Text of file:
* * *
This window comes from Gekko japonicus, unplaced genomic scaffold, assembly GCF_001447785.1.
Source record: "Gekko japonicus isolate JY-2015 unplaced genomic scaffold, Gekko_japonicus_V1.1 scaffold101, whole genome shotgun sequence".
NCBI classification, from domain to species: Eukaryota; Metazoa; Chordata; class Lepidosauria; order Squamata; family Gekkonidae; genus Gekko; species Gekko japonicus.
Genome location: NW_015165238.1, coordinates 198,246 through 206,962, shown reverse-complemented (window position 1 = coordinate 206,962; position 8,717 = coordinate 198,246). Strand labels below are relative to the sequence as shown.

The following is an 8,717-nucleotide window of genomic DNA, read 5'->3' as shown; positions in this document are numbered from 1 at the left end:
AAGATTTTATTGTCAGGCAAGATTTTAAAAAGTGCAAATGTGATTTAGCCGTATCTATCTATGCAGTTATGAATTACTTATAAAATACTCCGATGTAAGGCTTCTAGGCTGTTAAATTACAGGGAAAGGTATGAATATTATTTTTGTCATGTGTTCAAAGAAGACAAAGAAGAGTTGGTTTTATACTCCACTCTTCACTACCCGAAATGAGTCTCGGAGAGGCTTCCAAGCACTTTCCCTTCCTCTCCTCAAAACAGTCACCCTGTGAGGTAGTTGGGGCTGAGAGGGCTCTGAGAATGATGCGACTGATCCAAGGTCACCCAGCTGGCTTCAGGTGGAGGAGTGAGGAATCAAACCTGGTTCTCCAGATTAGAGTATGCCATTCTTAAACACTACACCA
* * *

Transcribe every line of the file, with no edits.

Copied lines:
This window comes from Gekko japonicus, unplaced genomic scaffold, assembly GCF_001447785.1.
Source record: "Gekko japonicus isolate JY-2015 unplaced genomic scaffold, Gekko_japonicus_V1.1 scaffold101, whole genome shotgun sequence".
NCBI classification, from domain to species: Eukaryota; Metazoa; Chordata; class Lepidosauria; order Squamata; family Gekkonidae; genus Gekko; species Gekko japonicus.
Genome location: NW_015165238.1, coordinates 198,246 through 206,962, shown reverse-complemented (window position 1 = coordinate 206,962; position 8,717 = coordinate 198,246). Strand labels below are relative to the sequence as shown.

The following is an 8,717-nucleotide window of genomic DNA, read 5'->3' as shown; positions in this document are numbered from 1 at the left end:
AAGATTTTATTGTCAGGCAAGATTTTAAAAAGTGCAAATGTGATTTAGCCGTATCTATCTATGCAGTTATGAATTACTTATAAAATACTCCGATGTAAGGCTTCTAGGCTGTTAAATTACAGGGAAAGGTATGAATATTATTTTTGTCATGTGTTCAAAGAAGACAAAGAAGAGTTGGTTTTATACTCCACTCTTCACTACCCGAAATGAGTCTCGGAGAGGCTTCCAAGCACTTTCCCTTCCTCTCCTCAAAACAGTCACCCTGTGAGGTAGTTGGGGCTGAGAGGGCTCTGAGAATGATGCGACTGATCCAAGGTCACCCAGCTGGCTTCAGGTGGAGGAGTGAGGAATCAAACCTGGTTCTCCAGATTAGAGTATGCCATTCTTAAACACTACACCA